Miller also refers to Alex Ross's review of Fiedler, which I found in the 5 Nov 2001 issue of The New Yorker, p. 94-96. Ross, who likes the book as a reading experience much more than Kozinn or Kosman do (as also did I), does address the rumors, "curious stories [that] have followed the conductor from the beginning of his career." But he too falls for the party line: "Fiedler, who ought to know, systematically dismantles them." Oh dear. I noted her statements that Levine was not in Pittsburgh and never takes the NY subway, so couldn't have molested in those places, but otherwise she offers no evidence, just denials. On his own hook, not Fiedler's authority, Ross says the rumors are mysterious legends that attach themselves to some celebrities "for no discernible reason." Oh dear oh dear oh dear. I think nowadays we can think of a reason: that they're true? And then he says Levine's "most effective response has been his performances, which make all the gossip sound bitter and small." Which amounts to 1) attributing the charges to professional jealousy, 2) claiming that a great musician can not be a bad person. What? How can one say that in a world which once contained Richard Wagner?
Miller says that Ross has since apologized for writing this, and I hope he has. But it illustrates my point: the charges can be right there in cold print, and yet not there at all.
Both Kozinn and Kosman cite what they consider a much better opera gossip book, Cinderella & Company: Backstage at the Opera with Cecilia Bartoli by Manuela Hoelterhoff (Knopf, 1998). Kozinn says it has "a sharper scalpel." Kosman says it's "a sheaf of wonderful tales" where Fielder offers "a glowing press release." Ross doesn't mention the competition. I went and read this one too. Ross has better judgment, and Kosman is completely off.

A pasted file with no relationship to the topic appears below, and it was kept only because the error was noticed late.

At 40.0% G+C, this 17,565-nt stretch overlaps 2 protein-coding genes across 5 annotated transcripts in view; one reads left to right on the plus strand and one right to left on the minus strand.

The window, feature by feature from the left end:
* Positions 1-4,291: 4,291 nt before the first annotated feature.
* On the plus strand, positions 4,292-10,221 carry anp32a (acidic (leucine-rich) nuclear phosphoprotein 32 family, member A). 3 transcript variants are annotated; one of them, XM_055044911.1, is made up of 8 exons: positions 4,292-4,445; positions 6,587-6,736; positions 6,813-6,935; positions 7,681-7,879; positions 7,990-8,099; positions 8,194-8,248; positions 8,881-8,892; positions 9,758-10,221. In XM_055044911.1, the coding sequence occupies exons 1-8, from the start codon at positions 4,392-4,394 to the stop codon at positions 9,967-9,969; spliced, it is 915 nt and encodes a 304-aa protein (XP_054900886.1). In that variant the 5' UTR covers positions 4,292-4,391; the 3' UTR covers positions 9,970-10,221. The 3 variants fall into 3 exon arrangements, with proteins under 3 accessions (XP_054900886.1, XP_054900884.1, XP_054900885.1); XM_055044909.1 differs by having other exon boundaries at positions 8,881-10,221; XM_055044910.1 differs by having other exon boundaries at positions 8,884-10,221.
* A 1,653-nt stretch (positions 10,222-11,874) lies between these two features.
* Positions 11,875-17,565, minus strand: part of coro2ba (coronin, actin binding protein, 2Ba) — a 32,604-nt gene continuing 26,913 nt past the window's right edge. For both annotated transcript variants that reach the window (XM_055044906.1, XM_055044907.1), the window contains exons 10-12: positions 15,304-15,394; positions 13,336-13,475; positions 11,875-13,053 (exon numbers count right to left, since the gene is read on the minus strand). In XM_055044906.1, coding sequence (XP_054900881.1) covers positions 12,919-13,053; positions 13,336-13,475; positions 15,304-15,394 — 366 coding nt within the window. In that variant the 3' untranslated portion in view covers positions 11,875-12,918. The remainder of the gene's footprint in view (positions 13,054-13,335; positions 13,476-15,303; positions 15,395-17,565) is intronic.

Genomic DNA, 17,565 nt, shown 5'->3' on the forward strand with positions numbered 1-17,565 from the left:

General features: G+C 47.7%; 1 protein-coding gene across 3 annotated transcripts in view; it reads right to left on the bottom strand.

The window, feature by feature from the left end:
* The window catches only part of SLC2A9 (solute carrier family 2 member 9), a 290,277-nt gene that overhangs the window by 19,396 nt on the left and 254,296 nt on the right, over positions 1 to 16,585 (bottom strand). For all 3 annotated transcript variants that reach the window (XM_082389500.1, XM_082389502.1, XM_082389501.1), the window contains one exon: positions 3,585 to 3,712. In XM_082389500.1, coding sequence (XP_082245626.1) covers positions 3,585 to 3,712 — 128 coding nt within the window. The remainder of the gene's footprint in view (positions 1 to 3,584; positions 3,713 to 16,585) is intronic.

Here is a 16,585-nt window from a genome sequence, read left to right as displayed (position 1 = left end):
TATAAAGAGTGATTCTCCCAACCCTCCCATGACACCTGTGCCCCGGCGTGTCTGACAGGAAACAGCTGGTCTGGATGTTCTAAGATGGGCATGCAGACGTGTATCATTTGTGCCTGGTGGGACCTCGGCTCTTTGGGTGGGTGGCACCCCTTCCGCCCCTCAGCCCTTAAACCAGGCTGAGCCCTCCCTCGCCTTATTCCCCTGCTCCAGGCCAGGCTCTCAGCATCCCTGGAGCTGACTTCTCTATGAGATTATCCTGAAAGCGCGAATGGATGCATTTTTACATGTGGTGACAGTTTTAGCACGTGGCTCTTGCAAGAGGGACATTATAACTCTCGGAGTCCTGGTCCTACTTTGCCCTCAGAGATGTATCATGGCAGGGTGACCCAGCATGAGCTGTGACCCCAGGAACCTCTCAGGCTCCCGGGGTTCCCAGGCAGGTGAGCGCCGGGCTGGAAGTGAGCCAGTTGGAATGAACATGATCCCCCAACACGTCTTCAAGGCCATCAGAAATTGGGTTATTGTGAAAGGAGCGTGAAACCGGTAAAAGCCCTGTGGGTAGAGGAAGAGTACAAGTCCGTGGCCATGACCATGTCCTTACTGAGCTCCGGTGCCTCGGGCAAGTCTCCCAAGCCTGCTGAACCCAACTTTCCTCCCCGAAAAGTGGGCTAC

Hoelterhoff's is an entirely different kind of book, so in one way a comparison is unfair. Fiedler was writing a history of an opera company; Hoelterhoff was a journalist following then-young mezzo Bartoli around on tour for a couple of years. It's a more close-up book, with more reported conversations and more detail on trivial day-to-day matters. I also found it cluttered and hard to read where Fiedler's prose is clear.
But on dishing the dirt, as opposed to relating the trivia, Hoelterhoff is nearly inert. On the firing of Kathleen Battle by general manager Joseph Volpe, for instance, Fiedler tells the story, and the backstory, in full (p. 283-88, and that's just a sequel to earlier material on Battle), while Hoelterhoff tells it much more briefly, circumspectly, and more sympathetically to Battle (p. 41). (It has to be circumspect if it's to be sympathetic.) Hoelterhoff asks Volpe about it, but he doesn't tell her anything (p. 53).
As for Levine, he is barely a character in Hoelterhoff's story, despite the fact that he conducts much of the music in it. His avoidance of publicity must have kept him away from her, and Fiedler must somehow have overcome this. Interestingly, Hoelterhoff is critical of Levine professionally where Fiedler emphatically is not. Hoelterhoff thinks he's too weak at leading the company to be artistic director (p. 78). (Fiedler acknowledges this weakness, though only by implication, and doesn't consider it fatal.) He arbitrarily overrides directors' visions, even if musically he's right (p. 95). He degrades his talent by conducting the Three Tenors (p. 162-3). (Fiedler thinks it's charming that he does this.) And she finds Levine's giant anniversary gala, the one that Fiedler trills over so loudly, to be a huge waste of time as well as a logistical nightmare to prepare for (passim).
But the rumors? Just this: "Mortified by unsourced rumors about his personal life, Levine long ago found refuge behind a beaming podium facade that shielded him from any possibly unpleasant scrutiny." (p. 134) That's it. Some sharp scalpel; some wonderful tales.
Unless you want to read about why Cecilia Bartoli keeps coming down with colds and cancelling performances, I don't find this a very worthwhile book for any purpose.